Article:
The purpose of this review is to discuss the incidence, risks, pregnancy complications, and maintenance options for treatment of opioid addiction in pregnancy.
Summary: Opioid dependence in pregnancy carries clear identifiable maternal and fetal risk. Providing care for patients with dependence is best done in a multidisciplinary care model addressing the particular needs of this population. There are limited data on maternal detoxification, with data still emerging surrounding the safety profile of this practice. Historically, methadone has been the recommended maintenance treatment; however, recent data on buprenorphine identify this as a safe and effective option. The majority of births from women with opioid dependence result in neonatal abstinence syndrome requiring prolonged neonatal hospitalization. Intrapartum pain management should not differ from the general obstetric population. Postpartum pain is magnified in this population, and particular attention should be focused on this issue. Breast-feeding is recommended regardless of maintenance dose, unless other conditions restricting breast-feeding are present. Comprehensive postpartum care and transition of care to addiction specialists are highly recommended.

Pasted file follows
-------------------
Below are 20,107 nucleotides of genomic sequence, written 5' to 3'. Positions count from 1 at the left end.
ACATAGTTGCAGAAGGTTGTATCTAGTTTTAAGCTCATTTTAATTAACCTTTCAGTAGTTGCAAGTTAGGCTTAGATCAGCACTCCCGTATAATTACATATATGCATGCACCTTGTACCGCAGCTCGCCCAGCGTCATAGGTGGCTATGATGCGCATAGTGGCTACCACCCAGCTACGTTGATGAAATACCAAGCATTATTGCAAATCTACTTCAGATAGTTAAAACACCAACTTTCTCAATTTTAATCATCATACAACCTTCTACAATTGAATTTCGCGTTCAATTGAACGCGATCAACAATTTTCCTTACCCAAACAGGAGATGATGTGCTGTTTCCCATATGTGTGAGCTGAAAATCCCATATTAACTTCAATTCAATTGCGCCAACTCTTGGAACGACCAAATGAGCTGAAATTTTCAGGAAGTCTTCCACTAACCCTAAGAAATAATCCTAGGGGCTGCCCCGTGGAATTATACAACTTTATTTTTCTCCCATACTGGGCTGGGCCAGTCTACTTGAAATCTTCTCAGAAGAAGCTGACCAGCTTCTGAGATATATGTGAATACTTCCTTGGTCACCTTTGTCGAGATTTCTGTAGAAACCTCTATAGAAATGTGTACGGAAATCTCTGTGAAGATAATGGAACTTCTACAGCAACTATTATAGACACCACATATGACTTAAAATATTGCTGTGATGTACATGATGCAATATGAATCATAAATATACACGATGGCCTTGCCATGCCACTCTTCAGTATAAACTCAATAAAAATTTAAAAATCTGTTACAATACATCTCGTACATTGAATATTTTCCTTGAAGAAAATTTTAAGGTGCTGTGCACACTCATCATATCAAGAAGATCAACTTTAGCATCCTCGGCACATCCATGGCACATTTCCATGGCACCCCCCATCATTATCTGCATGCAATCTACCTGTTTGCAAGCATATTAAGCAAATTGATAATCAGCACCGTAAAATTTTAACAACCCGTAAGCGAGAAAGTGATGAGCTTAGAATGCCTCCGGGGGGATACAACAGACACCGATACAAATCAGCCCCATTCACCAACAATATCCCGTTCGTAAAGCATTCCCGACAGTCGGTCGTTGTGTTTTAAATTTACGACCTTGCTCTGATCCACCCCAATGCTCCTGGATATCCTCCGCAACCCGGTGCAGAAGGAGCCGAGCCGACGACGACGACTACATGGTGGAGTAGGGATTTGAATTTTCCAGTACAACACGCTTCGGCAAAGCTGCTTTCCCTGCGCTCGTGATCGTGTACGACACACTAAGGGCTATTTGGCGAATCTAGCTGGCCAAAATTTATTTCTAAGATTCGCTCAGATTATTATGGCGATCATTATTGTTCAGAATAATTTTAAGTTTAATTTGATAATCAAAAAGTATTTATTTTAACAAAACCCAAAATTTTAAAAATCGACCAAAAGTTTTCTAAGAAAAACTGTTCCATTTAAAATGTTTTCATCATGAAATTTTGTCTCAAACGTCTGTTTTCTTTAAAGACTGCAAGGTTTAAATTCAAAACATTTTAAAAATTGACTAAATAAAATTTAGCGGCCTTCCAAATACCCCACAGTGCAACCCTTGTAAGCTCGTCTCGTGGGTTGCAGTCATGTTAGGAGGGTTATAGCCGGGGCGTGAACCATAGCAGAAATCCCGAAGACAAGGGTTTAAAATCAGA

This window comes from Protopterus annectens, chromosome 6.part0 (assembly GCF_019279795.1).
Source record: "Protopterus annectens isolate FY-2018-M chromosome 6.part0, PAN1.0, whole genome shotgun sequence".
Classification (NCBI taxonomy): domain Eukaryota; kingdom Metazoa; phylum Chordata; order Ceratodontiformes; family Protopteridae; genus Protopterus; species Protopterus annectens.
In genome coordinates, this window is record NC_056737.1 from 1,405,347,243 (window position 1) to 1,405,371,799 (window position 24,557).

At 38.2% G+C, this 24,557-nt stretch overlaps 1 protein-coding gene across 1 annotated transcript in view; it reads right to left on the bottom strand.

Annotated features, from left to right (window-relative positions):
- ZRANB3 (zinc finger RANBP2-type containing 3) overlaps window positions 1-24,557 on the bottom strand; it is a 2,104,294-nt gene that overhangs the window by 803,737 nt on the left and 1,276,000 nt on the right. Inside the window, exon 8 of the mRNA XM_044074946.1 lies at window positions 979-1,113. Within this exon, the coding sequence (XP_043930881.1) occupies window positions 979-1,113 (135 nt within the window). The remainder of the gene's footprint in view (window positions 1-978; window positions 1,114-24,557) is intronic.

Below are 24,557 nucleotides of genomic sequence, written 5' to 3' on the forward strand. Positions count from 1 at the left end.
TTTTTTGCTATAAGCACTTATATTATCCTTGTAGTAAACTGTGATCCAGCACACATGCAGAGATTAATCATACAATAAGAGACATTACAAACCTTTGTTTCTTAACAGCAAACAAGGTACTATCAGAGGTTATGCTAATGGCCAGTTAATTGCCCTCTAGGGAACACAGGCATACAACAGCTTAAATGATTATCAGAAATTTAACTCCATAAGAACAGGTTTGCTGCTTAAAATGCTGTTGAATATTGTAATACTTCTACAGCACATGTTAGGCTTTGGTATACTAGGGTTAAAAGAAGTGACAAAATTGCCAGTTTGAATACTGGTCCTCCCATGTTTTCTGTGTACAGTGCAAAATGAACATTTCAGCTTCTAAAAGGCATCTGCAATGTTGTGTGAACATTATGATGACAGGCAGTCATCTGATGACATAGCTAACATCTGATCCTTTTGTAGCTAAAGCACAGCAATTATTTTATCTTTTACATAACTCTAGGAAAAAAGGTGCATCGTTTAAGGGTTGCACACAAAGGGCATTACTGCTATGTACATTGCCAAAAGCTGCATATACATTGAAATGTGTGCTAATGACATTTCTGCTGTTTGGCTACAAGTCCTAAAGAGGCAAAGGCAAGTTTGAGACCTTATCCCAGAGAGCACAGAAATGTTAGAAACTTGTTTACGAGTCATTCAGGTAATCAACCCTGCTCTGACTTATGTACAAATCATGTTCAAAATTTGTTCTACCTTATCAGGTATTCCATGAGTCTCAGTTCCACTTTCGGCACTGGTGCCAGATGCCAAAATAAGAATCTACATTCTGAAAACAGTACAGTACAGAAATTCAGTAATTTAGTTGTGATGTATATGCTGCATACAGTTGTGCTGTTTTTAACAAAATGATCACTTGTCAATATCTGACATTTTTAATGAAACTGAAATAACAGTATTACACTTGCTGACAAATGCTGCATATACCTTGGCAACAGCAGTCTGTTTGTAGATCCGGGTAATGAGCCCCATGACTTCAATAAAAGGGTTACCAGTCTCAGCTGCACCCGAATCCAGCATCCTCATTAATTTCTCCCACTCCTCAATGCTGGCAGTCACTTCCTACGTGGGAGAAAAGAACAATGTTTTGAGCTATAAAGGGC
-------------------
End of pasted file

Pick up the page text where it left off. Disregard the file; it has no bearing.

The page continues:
Target Audience: Obstetricians and gynecologists, family physicians, addiction specialists
Learning Objectives: After completing this CME activity, physicians should be better able to assess the treatment options available to patients with opioid addiction during pregnancy, compare the risk/safety profiles of methadone and buprenorphine, and evaluate the recommendations and current data surrounding breast-feeding while on opioid maintenance treatment.
*Adjunct Clinical Instructor, †Assistant Professor, Director Substance Abuse in Pregnancy Program, ‡Associate Professor, Vice Chair, Residency Program Director, Boston University School of Medicine, Department of Obstetrics and Gynecology, Boston Medical Center.
All authors and staff in a position to control the content of this CME activity and their spouses/life partners (if any) have disclosed that they have no financial relationships with, or financial interests in, any commerical organizations pertaining to this educational activity.
The authors have disclosed that the US Food and Drug Administration has not approved the use of methadone or buprenorphine in pregnancy as discussed in this article. However, the use of both medications for the treatment of opioid addiction in pregnancy is the accepted standard of care. Please consult the products’ labeling for approved information.
Correspondence requests to: Scott A. Shainker, DO, MS, 85 E Concord St, Boston University School of Medicine, Boston Medical Center, Department of Obstetrics and Gynecology, Boston, MA 02118. E-mail: email@example.com.